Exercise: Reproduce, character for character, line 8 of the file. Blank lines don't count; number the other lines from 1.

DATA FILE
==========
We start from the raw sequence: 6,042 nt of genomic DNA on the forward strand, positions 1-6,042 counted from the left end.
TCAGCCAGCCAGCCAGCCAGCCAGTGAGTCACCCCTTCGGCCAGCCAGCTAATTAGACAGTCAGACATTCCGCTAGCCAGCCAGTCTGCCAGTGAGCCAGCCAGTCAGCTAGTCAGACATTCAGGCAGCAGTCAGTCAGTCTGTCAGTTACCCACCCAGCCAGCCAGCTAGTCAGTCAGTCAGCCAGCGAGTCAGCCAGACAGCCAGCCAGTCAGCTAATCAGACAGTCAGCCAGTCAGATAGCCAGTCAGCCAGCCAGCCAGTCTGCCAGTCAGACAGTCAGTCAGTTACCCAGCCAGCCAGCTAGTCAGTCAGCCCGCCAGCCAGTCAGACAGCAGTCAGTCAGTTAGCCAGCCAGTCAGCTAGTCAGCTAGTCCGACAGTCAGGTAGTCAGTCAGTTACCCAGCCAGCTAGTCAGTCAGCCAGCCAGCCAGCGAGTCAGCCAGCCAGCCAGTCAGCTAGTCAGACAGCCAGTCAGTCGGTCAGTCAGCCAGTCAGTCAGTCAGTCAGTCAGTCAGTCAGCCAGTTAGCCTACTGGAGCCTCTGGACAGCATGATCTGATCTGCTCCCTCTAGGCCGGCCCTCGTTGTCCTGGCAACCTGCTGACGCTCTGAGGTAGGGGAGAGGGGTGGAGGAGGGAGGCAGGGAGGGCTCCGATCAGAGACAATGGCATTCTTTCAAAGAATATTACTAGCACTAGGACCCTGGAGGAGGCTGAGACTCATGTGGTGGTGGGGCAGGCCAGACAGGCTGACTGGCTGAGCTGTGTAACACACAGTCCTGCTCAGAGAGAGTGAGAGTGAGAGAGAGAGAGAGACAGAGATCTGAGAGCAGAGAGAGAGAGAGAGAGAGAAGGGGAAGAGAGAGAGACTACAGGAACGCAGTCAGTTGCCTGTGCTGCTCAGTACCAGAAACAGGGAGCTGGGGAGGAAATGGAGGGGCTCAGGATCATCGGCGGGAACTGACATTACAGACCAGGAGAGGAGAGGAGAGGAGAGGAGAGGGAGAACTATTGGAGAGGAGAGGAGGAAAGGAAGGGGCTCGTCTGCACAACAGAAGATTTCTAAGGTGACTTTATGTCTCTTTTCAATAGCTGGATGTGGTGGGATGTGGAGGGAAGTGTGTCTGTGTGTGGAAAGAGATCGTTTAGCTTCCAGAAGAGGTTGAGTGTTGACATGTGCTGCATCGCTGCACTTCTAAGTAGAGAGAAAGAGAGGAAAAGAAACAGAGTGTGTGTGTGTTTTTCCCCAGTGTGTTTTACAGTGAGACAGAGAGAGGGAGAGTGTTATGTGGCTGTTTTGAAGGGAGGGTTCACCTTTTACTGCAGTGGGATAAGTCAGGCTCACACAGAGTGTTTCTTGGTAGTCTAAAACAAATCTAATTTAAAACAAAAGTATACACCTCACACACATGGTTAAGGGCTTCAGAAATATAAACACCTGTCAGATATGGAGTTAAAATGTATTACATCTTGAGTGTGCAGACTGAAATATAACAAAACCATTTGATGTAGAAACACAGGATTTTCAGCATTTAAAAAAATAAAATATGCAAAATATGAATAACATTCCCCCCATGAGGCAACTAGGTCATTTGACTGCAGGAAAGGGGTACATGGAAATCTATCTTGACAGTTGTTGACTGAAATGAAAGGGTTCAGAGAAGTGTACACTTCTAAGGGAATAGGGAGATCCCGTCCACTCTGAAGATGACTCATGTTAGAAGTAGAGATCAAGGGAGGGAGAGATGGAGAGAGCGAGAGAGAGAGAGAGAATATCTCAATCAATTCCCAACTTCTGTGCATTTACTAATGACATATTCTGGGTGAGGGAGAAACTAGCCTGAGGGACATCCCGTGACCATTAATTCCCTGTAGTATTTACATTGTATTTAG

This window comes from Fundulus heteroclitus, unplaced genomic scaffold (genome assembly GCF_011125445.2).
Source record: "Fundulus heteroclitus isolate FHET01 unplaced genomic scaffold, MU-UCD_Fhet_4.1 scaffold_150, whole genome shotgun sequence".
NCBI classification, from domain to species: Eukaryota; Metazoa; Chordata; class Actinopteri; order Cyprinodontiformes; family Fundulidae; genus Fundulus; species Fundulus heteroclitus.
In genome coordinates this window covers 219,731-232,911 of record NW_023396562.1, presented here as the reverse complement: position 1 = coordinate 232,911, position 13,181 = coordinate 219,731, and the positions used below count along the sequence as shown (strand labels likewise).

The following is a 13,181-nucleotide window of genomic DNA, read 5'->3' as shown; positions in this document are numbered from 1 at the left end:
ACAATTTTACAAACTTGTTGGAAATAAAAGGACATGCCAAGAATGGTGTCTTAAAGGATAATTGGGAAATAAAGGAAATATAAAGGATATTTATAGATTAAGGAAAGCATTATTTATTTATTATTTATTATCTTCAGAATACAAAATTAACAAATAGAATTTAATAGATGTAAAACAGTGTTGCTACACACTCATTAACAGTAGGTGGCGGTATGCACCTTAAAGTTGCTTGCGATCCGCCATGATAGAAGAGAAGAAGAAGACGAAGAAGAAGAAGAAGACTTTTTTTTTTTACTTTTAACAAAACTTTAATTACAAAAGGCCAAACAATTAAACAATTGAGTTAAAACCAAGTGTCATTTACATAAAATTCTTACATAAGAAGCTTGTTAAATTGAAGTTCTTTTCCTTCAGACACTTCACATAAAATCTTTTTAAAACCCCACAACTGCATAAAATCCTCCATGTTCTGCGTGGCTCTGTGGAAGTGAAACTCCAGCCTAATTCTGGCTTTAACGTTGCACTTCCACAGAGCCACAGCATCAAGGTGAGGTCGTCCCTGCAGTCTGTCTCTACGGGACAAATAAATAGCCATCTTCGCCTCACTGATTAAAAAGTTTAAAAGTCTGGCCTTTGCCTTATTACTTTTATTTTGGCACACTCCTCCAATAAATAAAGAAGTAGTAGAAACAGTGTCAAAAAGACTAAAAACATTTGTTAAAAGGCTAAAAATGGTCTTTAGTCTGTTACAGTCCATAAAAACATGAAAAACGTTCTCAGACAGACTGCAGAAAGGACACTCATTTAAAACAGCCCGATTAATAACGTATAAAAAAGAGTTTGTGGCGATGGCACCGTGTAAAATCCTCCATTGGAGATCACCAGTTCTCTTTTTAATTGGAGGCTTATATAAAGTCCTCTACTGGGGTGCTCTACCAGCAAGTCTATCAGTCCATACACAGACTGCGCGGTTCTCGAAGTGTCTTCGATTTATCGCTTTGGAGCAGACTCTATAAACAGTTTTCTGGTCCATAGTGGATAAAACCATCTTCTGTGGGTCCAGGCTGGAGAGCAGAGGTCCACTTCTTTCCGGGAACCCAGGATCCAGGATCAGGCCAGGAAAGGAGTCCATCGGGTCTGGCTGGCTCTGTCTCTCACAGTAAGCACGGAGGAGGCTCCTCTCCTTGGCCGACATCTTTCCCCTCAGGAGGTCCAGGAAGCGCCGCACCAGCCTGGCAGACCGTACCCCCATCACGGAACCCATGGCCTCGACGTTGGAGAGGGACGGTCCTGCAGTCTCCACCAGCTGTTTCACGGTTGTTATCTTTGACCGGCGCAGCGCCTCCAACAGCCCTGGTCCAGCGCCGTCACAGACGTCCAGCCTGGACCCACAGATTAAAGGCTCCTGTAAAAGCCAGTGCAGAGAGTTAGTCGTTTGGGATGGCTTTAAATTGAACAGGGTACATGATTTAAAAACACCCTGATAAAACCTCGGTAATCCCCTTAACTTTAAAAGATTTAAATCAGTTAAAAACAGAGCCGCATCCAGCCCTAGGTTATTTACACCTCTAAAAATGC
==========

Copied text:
ACAATTTTACAAACTTGTTGGAAATAAAAGGACATGCCAAGAATGGTGTCTTAAAGGATAATTGGGAAATAAAGGAAATATAAAGGATATTTATAGATTAAGGAAAGCATTATTTATTTATTATTTATTATCTTCAGAATACAAAATTAACAAATAGAATTTAATAGATGTAAAACAGTGTTGCTACACACTCATTAACAGTAGGTGGCGGTATGCACCTTAAAGTTGCTTGCGATCCGCCATGATAGAAGAGAAGAAGAAGACGAAGAAGAAGAAGAAGACTTTTTTTTTTTACTTTTAACAAAACTTTAATTACAAAAGGCCAAACAATTAAACAATTGAGTTAAAACCAAGTGTCATTTACATAAAATTCTTACATAAGAAGCTTGTTAAATTGAAGTTCTTTTCCTTCAGACACTTCACATAAAATCTTTTTAAAACCCCACAACTGCATAAAATCCTCCATGTTCTGCGTGGCTCTGTGGAAGTGAAACTCCAGCCTAATTCTGGCTTTAACGTTGCACTTCCACAGAGCCACAGCATCAAGGTGAGGTCGTCCCTGCAGTCTGTCTCTACGGGACAAATAAATAGCCATCTTCGCCTCACTGATTAAAAAGTTTAAAAGTCTGGCCTTTGCCTTATTACTTTTATTTTGGCACACTCCTCCAATAAATAAAGAAGTAGTAGAAACAGTGTCAAAAAGACTAAAAACATTTGTTAAAAGGCTAAAAATGGTCTTTAGTCTGTTACAGTCCATAAAAACATGAAAAACGTTCTCAGACAGACTGCAGAAAGGACACTCATTTAAAACAGCCCGATTAATAACGTATAAAAAAGAGTTTGTGGCGATGGCACCGTGTAAAATCCTCCATTGGAGATCACCAGTTCTCTTTTTAATTGGAGGCTTATATAAAGTCCTCTACTGGGGTGCTCTACCAGCAAGTCTATCAGTCCATACACAGACTGCGCGGTTCTCGAAGTGTCTTCGATTTATCGCTTTGGAGCAGACTCTATAAACAGTTTTCTGGTCCATAGTGGATAAAACCATCTTCTGTGGGTCCAGGCTGGAGAGCAGAGGTCCACTTCTTTCCGGGAACCCAGGATCCAGGATCAGGCCAGGAAAGGAGTCCATCGGGTCTGGCTGGCTCTGTCTCTCACAGTAAGCACGGAGGAGGCTCCTCTCCTTGGCCGACATCTTTCCCCTCAGGAGGTCCAGGAAGCGCCGCACCAGCCTGGCAGACCGTACCCCCATCACGGAACCCATGGCCTCGACGTTGGAGAGGGACGGTCCTGCAGTCTCCACCAGCTGTTTCACGGTTGTTATCTTTGACCGGCGCAGCGCCTCCAACAGCCCTGGTCCAGCGCCGTCACAGACGTCCAGCCTGGACCCACAGATTAAAGGCTCCTGTAAAAGCCAGTGCAGAGAGTTAGTCGTTTGGGATGGCTTTAAATTGAACAGGGTACATGATTTAAAAACACCCTGATAAAACCTCGGTAATCCCCTTAACTTTAAAAGATTTAAATCAGTTAAAAACAGAGCCGCATCCAGCCCTAGGTTATTTACACCTCTAAAAATGC